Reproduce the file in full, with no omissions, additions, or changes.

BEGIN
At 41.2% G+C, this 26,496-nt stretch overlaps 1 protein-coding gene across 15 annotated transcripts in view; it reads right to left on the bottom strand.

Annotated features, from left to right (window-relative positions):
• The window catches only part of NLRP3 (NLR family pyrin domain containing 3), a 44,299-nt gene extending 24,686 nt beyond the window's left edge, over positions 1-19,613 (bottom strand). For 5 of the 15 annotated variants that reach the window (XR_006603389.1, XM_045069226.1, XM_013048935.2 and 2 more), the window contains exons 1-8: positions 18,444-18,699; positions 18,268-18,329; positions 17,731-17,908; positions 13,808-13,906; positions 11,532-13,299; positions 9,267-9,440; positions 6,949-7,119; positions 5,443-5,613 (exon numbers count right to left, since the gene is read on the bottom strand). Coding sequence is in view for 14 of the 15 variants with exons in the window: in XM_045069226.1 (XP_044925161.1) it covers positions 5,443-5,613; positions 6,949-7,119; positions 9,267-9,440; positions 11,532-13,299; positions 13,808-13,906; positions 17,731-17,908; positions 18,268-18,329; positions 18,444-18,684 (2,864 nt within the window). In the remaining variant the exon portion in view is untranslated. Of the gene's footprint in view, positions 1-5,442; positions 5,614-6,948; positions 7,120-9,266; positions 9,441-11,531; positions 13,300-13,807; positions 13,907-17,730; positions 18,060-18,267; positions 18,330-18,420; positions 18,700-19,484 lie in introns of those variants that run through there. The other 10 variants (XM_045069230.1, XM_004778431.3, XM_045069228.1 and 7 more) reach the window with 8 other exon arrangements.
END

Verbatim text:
At 41.2% G+C, this 26,496-nt stretch overlaps 1 protein-coding gene across 15 annotated transcripts in view; it reads right to left on the bottom strand.

Annotated features, from left to right (window-relative positions):
• The window catches only part of NLRP3 (NLR family pyrin domain containing 3), a 44,299-nt gene extending 24,686 nt beyond the window's left edge, over positions 1-19,613 (bottom strand). For 5 of the 15 annotated variants that reach the window (XR_006603389.1, XM_045069226.1, XM_013048935.2 and 2 more), the window contains exons 1-8: positions 18,444-18,699; positions 18,268-18,329; positions 17,731-17,908; positions 13,808-13,906; positions 11,532-13,299; positions 9,267-9,440; positions 6,949-7,119; positions 5,443-5,613 (exon numbers count right to left, since the gene is read on the bottom strand). Coding sequence is in view for 14 of the 15 variants with exons in the window: in XM_045069226.1 (XP_044925161.1) it covers positions 5,443-5,613; positions 6,949-7,119; positions 9,267-9,440; positions 11,532-13,299; positions 13,808-13,906; positions 17,731-17,908; positions 18,268-18,329; positions 18,444-18,684 (2,864 nt within the window). In the remaining variant the exon portion in view is untranslated. Of the gene's footprint in view, positions 1-5,442; positions 5,614-6,948; positions 7,120-9,266; positions 9,441-11,531; positions 13,300-13,807; positions 13,907-17,730; positions 18,060-18,267; positions 18,330-18,420; positions 18,700-19,484 lie in introns of those variants that run through there. The other 10 variants (XM_045069230.1, XM_004778431.3, XM_045069228.1 and 7 more) reach the window with 8 other exon arrangements.